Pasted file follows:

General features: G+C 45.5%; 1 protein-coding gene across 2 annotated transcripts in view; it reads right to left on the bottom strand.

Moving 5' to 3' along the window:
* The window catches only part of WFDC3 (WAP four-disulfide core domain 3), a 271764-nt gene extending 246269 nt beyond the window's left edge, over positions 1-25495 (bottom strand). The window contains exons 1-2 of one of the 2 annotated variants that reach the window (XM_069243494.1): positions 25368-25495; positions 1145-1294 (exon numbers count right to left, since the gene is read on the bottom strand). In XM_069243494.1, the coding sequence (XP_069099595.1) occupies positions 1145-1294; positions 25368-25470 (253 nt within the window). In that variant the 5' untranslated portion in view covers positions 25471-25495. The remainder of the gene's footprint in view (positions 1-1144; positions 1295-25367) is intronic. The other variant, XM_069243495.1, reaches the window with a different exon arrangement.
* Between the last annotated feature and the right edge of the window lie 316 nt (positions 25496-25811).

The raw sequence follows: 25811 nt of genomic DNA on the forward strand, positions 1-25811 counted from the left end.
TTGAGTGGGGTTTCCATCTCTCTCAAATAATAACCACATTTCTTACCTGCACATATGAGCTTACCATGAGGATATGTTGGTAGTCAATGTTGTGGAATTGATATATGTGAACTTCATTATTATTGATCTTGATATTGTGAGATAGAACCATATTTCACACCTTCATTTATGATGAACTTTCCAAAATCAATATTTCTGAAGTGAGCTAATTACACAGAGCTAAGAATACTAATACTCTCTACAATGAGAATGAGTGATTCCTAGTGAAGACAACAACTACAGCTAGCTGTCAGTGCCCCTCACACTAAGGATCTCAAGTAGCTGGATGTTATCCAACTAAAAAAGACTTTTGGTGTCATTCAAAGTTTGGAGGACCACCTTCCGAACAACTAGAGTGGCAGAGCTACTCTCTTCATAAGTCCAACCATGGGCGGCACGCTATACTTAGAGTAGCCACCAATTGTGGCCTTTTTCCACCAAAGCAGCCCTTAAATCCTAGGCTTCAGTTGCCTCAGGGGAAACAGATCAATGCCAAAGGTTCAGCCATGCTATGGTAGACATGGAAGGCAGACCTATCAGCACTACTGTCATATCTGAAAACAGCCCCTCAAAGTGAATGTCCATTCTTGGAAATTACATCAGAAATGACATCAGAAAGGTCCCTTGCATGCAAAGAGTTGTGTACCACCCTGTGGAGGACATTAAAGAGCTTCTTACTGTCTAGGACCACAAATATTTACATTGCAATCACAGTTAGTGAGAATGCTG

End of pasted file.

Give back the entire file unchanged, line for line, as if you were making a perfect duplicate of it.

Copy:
General features: G+C 45.5%; 1 protein-coding gene across 2 annotated transcripts in view; it reads right to left on the bottom strand.

Moving 5' to 3' along the window:
* The window catches only part of WFDC3 (WAP four-disulfide core domain 3), a 271764-nt gene extending 246269 nt beyond the window's left edge, over positions 1-25495 (bottom strand). The window contains exons 1-2 of one of the 2 annotated variants that reach the window (XM_069243494.1): positions 25368-25495; positions 1145-1294 (exon numbers count right to left, since the gene is read on the bottom strand). In XM_069243494.1, the coding sequence (XP_069099595.1) occupies positions 1145-1294; positions 25368-25470 (253 nt within the window). In that variant the 5' untranslated portion in view covers positions 25471-25495. The remainder of the gene's footprint in view (positions 1-1144; positions 1295-25367) is intronic. The other variant, XM_069243495.1, reaches the window with a different exon arrangement.
* Between the last annotated feature and the right edge of the window lie 316 nt (positions 25496-25811).

The raw sequence follows: 25811 nt of genomic DNA on the forward strand, positions 1-25811 counted from the left end.
TTGAGTGGGGTTTCCATCTCTCTCAAATAATAACCACATTTCTTACCTGCACATATGAGCTTACCATGAGGATATGTTGGTAGTCAATGTTGTGGAATTGATATATGTGAACTTCATTATTATTGATCTTGATATTGTGAGATAGAACCATATTTCACACCTTCATTTATGATGAACTTTCCAAAATCAATATTTCTGAAGTGAGCTAATTACACAGAGCTAAGAATACTAATACTCTCTACAATGAGAATGAGTGATTCCTAGTGAAGACAACAACTACAGCTAGCTGTCAGTGCCCCTCACACTAAGGATCTCAAGTAGCTGGATGTTATCCAACTAAAAAAGACTTTTGGTGTCATTCAAAGTTTGGAGGACCACCTTCCGAACAACTAGAGTGGCAGAGCTACTCTCTTCATAAGTCCAACCATGGGCGGCACGCTATACTTAGAGTAGCCACCAATTGTGGCCTTTTTCCACCAAAGCAGCCCTTAAATCCTAGGCTTCAGTTGCCTCAGGGGAAACAGATCAATGCCAAAGGTTCAGCCATGCTATGGTAGACATGGAAGGCAGACCTATCAGCACTACTGTCATATCTGAAAACAGCCCCTCAAAGTGAATGTCCATTCTTGGAAATTACATCAGAAATGACATCAGAAAGGTCCCTTGCATGCAAAGAGTTGTGTACCACCCTGTGGAGGACATTAAAGAGCTTCTTACTGTCTAGGACCACAAATATTTACATTGCAATCACAGTTAGTGAGAATGCTG